My Motorcycle Headlight Beam Adjustment Steps (TBR7).

The blog feedback I was receiving was to separate the reason behind a process from the actual steps I took to complete the process. I created another post(Why I Had to Adjust My TBR7 Headlight.) about why I wanted to and had to adjust my motorcycle’s headlight and left this post about how I adjusted my motorcycle headlight.

I own a TaoTao TBR7 but believe much of these adjustment steps apply to its other Chonda-cousins, like the Hawk 250, Brozz 250, Raven 250, etc… Thanks for stopping by, and I hope my motorcycle blog helps you enjoy your motorcycle more.

My Motorcycle Headlight Beam Adjustment Steps.

Always work with a safe motorcycle. The motorcycle is off, cool to the touch, and on a stable surface.

Step 1: Ensure the motorcycle is set for headlight alignment.

a. Ensure the motorcycle’s tire pressure is normal.

b. The motorcycle is on a level surface.

c. Ensure the motorcycle’s suspension is adjusted for riding. This step means if you need to make adjustments to your bike’s shocks, do it now. If you ride with full cargo containers, load them up now.

Step 2: Set Up A Headlight Beam Target

a. Measure the height of your motorcycle’s headlight.

b. Measure away about 25 feet(why 25, not sure I read it on a motorcycle headlight adjustment chart and still use it).

c. With this information, set up a target 25 feet away, and mark something about the same height as your motorcycle’s headlight height off the ground. This is your headlight beam target.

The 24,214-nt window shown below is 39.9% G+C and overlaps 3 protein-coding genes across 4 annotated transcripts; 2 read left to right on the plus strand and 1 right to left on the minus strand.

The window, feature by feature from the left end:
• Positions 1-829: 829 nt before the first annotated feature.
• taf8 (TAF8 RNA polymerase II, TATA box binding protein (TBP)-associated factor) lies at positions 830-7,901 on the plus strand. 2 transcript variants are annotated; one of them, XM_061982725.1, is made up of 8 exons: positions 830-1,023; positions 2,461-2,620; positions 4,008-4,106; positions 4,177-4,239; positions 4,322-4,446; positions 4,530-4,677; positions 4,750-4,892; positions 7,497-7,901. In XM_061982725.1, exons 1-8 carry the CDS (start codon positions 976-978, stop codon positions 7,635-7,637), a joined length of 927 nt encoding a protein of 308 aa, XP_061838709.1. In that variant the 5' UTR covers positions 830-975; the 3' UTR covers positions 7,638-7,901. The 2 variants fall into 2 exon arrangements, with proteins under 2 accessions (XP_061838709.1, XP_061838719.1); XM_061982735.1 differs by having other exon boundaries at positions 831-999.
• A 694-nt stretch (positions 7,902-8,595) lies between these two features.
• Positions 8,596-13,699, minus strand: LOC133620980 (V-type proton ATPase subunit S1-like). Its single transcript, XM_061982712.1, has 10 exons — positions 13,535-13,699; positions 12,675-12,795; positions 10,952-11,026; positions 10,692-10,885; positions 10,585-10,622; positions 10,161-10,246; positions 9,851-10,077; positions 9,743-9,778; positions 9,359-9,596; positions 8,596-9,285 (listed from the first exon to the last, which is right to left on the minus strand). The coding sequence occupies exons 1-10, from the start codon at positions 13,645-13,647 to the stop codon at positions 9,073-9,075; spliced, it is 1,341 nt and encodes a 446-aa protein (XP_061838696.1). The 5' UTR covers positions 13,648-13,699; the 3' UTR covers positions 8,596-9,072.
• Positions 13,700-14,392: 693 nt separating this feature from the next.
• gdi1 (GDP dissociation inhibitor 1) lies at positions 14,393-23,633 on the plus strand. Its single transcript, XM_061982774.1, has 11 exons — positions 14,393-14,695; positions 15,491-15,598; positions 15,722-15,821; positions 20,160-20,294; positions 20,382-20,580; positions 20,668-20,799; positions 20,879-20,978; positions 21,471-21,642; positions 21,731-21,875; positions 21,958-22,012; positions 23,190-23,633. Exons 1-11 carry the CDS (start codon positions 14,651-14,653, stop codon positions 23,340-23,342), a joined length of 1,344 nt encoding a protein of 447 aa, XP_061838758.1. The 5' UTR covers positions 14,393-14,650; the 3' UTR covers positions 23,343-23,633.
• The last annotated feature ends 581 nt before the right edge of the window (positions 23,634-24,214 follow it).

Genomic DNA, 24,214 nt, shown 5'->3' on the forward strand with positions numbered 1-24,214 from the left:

Note: Some people use their garage door for setting up a headlight beam target. I have a small garage, so doing it from the inside doesn’t work. If I do it in my driveway, my driveway is on an angle, so it still doesn’t work.

I have my motorcycle in the garage and use a ladder I put outside my garage. If you tape a white sheet of paper to the ladder, it does a great job as a headlight beam target. It works for me. If you have a better solution, please comment below.

Step 3: Test Headlight Beam Position.

a. Sit on the motorcycle, apply as much of your weight while balancing the bike upright.

b. Turn on the high beam setting of the headlight. Yes, I use the high beam for alignment since, with the TBR7, you can make one adjustment, up or down of the beam.

c. Look at where the motorcycle’s headlight beam strikes. My goal is to have the motorcycle’s high beam hit the target directly ahead. The High-beam I set up to be level with the motorcycle’s headlight height. For reference, I then look a the low beam, which should come to rest a couple of inches below your targeted headlight height.

I skipped the next step if the high beam headlight height was correct(on target/straight ahead).

Step 4: Adjust Your TBR7 Motorcycle Headlight. This step is longer.

a. Remove the headlight.
Remove the two side bolts holding the headlight.

TBR7 Headlight Mounting Bolt
Small bolts on the side of the headlights, a nut driver works for me.

b. Lift the headlight from handlebars and turn over.
No need to disconnect the headlight connection.

TBR7 Headlight Adjusting Bolt.
This was original position of my adjusting bolt, too far back. Beam was too low.

c. Loosen and adjust the motorcycle headlight adjustment bolt. Move the bolt forward to aim the headlight beam higher and back to aim the headlight beam lower.